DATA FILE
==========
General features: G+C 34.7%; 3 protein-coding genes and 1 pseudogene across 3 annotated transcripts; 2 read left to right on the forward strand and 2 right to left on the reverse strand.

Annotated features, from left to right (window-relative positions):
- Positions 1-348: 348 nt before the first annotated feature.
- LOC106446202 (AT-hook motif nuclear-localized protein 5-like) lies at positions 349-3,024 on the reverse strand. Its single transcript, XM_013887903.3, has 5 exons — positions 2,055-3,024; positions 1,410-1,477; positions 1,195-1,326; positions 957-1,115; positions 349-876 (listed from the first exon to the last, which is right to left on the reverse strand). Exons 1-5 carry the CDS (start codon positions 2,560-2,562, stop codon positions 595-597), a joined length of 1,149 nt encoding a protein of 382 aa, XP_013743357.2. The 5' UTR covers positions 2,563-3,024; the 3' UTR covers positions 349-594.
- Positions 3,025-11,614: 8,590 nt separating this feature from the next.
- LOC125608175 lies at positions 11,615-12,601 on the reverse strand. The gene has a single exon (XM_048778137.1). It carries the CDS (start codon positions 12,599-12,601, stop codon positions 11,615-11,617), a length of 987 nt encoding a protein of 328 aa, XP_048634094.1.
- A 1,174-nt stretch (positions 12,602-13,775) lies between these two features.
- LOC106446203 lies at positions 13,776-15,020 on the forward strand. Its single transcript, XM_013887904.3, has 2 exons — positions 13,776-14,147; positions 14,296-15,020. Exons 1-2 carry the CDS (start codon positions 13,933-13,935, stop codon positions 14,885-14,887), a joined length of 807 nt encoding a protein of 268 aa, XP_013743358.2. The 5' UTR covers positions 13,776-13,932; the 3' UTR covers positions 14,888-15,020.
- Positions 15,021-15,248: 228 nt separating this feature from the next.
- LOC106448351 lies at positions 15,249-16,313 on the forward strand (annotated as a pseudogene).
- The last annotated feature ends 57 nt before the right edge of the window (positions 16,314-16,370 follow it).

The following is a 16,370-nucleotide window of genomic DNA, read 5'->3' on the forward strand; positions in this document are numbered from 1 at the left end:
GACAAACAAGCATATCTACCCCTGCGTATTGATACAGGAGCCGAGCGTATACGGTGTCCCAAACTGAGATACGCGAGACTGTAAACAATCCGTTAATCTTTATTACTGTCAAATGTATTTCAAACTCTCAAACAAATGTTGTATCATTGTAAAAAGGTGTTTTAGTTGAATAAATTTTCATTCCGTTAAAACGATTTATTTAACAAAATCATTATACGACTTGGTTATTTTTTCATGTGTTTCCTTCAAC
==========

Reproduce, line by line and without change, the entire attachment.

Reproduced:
General features: G+C 34.7%; 3 protein-coding genes and 1 pseudogene across 3 annotated transcripts; 2 read left to right on the forward strand and 2 right to left on the reverse strand.

Annotated features, from left to right (window-relative positions):
- Positions 1-348: 348 nt before the first annotated feature.
- LOC106446202 (AT-hook motif nuclear-localized protein 5-like) lies at positions 349-3,024 on the reverse strand. Its single transcript, XM_013887903.3, has 5 exons — positions 2,055-3,024; positions 1,410-1,477; positions 1,195-1,326; positions 957-1,115; positions 349-876 (listed from the first exon to the last, which is right to left on the reverse strand). Exons 1-5 carry the CDS (start codon positions 2,560-2,562, stop codon positions 595-597), a joined length of 1,149 nt encoding a protein of 382 aa, XP_013743357.2. The 5' UTR covers positions 2,563-3,024; the 3' UTR covers positions 349-594.
- Positions 3,025-11,614: 8,590 nt separating this feature from the next.
- LOC125608175 lies at positions 11,615-12,601 on the reverse strand. The gene has a single exon (XM_048778137.1). It carries the CDS (start codon positions 12,599-12,601, stop codon positions 11,615-11,617), a length of 987 nt encoding a protein of 328 aa, XP_048634094.1.
- A 1,174-nt stretch (positions 12,602-13,775) lies between these two features.
- LOC106446203 lies at positions 13,776-15,020 on the forward strand. Its single transcript, XM_013887904.3, has 2 exons — positions 13,776-14,147; positions 14,296-15,020. Exons 1-2 carry the CDS (start codon positions 13,933-13,935, stop codon positions 14,885-14,887), a joined length of 807 nt encoding a protein of 268 aa, XP_013743358.2. The 5' UTR covers positions 13,776-13,932; the 3' UTR covers positions 14,888-15,020.
- Positions 15,021-15,248: 228 nt separating this feature from the next.
- LOC106448351 lies at positions 15,249-16,313 on the forward strand (annotated as a pseudogene).
- The last annotated feature ends 57 nt before the right edge of the window (positions 16,314-16,370 follow it).

The following is a 16,370-nucleotide window of genomic DNA, read 5'->3' on the forward strand; positions in this document are numbered from 1 at the left end:
GACAAACAAGCATATCTACCCCTGCGTATTGATACAGGAGCCGAGCGTATACGGTGTCCCAAACTGAGATACGCGAGACTGTAAACAATCCGTTAATCTTTATTACTGTCAAATGTATTTCAAACTCTCAAACAAATGTTGTATCATTGTAAAAAGGTGTTTTAGTTGAATAAATTTTCATTCCGTTAAAACGATTTATTTAACAAAATCATTATACGACTTGGTTATTTTTTCATGTGTTTCCTTCAAC